a while ago, my brother broke his KH seat. badness ensued. he had been bending the tongue on the seatpost routinely, and bending it back into shape, and now he broke the seat. A little while later, I bent and broke the seatpost on my brand new trials uni. I was pissed. luckily, we had a spare seatpost laying around, so I could still uni. now, we were determined to fix this problem. thanks to a picture posted by johnfoss, we got the idea to make a reenfoced über-seatpost. so, here is the finished product, in all its wonderful glory and awesomeness.
Nice. I really like it. Did you use the setpost that broke, or are those new ones?
As it happens, I just broke seatpost today. It’s a stock Torker LX post that I was using with my Summit trials. The only reason I was using that one was that I wanted to use my Torker (Miyata) seat with my Summit uni.
Would you guys be willing to make one for me? How much would you charge?
Looks beautiful. I’d like a chrome one! This is the way to go for non-adjustable angle posts. You can stick any additioinal handle onto the front of that seat and post, and you should never have to worry about stiffness or breakage of the post.
Lightness:My original one was aluminum. That was sweet. It was on my super-light, super-custom track unicycle, which was stolen at Unicon X. I think that one had the seat post base plate running all the way up to the front bolts. Miyata seats have changed since then. It was still very light.
My current one is steel, but has less metal in it. Definitely heavier than the racing one though. But if you want non-breakage, you have to put up with a little extra weight too…
After riding it, it feels VERY different. I need to get used to the stiffness, but I think it added about an inch to my hop height, which is great. it probably could be made lighter by putting in more holes or something, but I don’t notice it too much.
Dave: I should sell it to bedford or something… that’d be great… I need to figure out the copyright stuff, though. it was john’s idea, right?
Daino: I don’t think I could make you one, because that would require a miyata seatpost, and also I’m not really looking to go into business.
Aaron: I got it welded at a local welding place, because i don’t know how to weld. I don’t know how much that cost, but I doubt it was much.
Over all, i’m very happy with the finished product, and I think it should be very strong indeed. The only way I can see it breaking is if it crushed the seatpost tube in at the corner of the weld, though that would be pretty crazy. If that ever happens, I’m gonna be sure to send you pictures.
In all seriousness I am feverently against doing stuff such as copywriting. It breeds an environment of competition and hostility. This is too small a market to start trying to prevent others from seeing designs. I think unicycling should stay open, allowing people to make whatever they want. Also, you didn’t even create the design, so why would you go and copywrite it? That is exactly why people copywrite things in the first place, so to not steal the design and copywrite it means that noone else has to. If everyone is fostering to open design sharing, then everyone benefits.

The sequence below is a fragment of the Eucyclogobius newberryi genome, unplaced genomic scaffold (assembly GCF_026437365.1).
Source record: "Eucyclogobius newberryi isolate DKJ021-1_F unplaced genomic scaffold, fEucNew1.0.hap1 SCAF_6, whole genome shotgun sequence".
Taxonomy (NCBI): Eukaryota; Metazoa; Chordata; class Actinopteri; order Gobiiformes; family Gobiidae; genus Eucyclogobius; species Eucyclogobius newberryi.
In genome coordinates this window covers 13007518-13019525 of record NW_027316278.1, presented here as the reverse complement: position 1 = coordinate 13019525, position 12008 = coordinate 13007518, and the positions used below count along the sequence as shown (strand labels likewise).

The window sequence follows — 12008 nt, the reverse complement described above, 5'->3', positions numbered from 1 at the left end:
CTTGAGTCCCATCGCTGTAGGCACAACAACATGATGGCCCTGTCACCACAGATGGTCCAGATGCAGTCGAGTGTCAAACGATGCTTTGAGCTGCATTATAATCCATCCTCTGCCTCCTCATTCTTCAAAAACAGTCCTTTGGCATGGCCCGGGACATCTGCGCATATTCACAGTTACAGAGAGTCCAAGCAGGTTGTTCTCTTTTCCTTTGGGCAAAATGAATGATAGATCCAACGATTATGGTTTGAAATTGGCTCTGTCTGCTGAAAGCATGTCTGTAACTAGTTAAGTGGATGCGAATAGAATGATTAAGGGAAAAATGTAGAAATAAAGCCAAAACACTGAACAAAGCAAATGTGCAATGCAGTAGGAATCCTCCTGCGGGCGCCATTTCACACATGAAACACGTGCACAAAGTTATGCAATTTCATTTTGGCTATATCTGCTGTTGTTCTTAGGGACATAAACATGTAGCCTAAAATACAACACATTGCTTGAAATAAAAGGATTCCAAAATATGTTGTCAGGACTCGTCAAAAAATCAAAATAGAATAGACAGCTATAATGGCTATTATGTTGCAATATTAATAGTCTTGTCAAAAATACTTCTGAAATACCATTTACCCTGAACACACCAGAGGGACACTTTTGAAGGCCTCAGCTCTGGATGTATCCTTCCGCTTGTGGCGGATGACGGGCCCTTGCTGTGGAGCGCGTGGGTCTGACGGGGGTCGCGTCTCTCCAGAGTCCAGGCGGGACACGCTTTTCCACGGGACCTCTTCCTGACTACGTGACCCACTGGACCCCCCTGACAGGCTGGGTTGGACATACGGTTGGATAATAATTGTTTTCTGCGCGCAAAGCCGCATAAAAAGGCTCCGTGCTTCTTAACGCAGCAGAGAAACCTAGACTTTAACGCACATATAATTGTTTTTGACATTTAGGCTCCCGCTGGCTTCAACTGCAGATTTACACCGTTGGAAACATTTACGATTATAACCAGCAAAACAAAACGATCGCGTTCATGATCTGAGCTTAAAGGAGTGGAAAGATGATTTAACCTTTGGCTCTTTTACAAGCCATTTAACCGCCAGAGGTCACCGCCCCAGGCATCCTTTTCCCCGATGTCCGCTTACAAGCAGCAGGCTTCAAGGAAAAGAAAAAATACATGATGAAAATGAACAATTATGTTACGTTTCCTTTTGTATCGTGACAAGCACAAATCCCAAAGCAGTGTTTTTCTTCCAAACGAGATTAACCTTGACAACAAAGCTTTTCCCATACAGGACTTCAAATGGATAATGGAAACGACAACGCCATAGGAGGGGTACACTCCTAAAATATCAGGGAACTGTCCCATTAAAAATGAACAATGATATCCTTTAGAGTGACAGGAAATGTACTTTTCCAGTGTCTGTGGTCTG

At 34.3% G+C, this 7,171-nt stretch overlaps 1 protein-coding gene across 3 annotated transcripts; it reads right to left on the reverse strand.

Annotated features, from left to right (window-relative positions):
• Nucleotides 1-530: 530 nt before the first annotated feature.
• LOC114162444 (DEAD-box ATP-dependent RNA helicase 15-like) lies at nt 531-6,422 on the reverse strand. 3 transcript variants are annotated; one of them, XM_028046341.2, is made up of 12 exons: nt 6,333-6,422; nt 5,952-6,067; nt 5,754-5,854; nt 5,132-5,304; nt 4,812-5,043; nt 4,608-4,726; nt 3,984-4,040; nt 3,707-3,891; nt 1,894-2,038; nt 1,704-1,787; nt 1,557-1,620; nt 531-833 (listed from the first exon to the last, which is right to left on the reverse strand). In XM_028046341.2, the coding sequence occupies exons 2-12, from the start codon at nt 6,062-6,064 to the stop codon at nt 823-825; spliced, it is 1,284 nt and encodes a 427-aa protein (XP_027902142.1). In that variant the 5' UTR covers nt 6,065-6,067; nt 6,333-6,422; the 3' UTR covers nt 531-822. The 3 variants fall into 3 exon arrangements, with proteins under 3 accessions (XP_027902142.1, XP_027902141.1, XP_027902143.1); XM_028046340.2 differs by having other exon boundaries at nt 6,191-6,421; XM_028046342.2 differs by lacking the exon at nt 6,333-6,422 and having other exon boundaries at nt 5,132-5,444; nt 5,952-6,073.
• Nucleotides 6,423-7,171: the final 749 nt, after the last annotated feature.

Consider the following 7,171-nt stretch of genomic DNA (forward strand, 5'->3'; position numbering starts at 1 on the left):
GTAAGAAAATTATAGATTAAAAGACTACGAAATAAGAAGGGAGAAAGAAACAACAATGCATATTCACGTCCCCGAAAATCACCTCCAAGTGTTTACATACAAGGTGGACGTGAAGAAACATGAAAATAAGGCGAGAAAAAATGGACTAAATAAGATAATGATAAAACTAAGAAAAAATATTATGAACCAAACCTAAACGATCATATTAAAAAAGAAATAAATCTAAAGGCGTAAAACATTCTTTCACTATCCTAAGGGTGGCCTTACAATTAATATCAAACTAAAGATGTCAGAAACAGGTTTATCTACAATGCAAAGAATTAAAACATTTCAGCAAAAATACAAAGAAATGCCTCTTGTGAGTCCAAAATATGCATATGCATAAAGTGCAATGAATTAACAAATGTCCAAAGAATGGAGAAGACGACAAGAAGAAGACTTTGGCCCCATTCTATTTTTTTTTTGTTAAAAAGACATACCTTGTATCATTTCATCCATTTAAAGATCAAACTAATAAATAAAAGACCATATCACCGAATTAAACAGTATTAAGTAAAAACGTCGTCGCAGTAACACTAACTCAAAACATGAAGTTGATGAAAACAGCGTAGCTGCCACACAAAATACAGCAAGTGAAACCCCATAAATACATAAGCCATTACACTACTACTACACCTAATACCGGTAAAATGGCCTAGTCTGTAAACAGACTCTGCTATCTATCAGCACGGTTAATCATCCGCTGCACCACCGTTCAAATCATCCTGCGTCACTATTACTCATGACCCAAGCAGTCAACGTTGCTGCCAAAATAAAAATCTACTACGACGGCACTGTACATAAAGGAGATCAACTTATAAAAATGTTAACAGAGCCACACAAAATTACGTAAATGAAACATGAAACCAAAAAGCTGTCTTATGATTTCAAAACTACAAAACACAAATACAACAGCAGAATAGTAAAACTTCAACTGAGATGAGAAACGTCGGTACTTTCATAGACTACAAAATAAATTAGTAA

Otherwise a very cool design. Does it help with seat out?
well, I forgot about this thread, so I’m bumping it with a report on preformance and a tutorial for those interested in making their own:
I can’t really feel the weight difference yet, but I think it’s not too much. We used a rather thick piece of steel, so it probably could be slimmed down a bit, not to mention the holes I drilled for sexyness could be larger/more, that would shed some weight. However, I cant feel too much of the differance.
It’s really a LOT stiffer. (As in no bend at all). so it takes some getting used to. I still can’t quite hop as high i think, but on the other hand, all my unicycling has been to and from school with a backpack of books, so that changes a lot.
The one bad side I did notice is that a stiffer seat seems a bit less comfortable, though this is a small sacrifice.
LITTLE, BAD TUTORIAL:
On the whole, it wasn’t too hard to make. All we did was cut a thin cardboard pattern that fit the countours of the individual seat, (this is important. all the angles will screw it up if you don’t get it right. not PERFECT right, but it has to fit. Then, I etched the pattern in with a punch. (not hard at all. I’m making a tutorial here, ok? bear with me. SOMEBODY doesn’t know how to do it.) I cut it out with a hacksaw, which was medium hard, and time consuming. (oil your saw and notch. it helps.) I made it fit well on a grinding wheel that we recently acquired, and smoothed it out with a file. The grinding might be the single hardest thing for people who don’t have equipment. You could probably get it to work with a file, but that would be a lot of work. I really don’t know how else you would do it, though. Then we took it down to a welding shop, where we got it welded. This cost $10 per seatpost, so it wasn’t that expensive at all. Then, all I had to do was paint it, and you can do this however you want. Personally, I just spraypainted it over a coat of primer, because it was easy.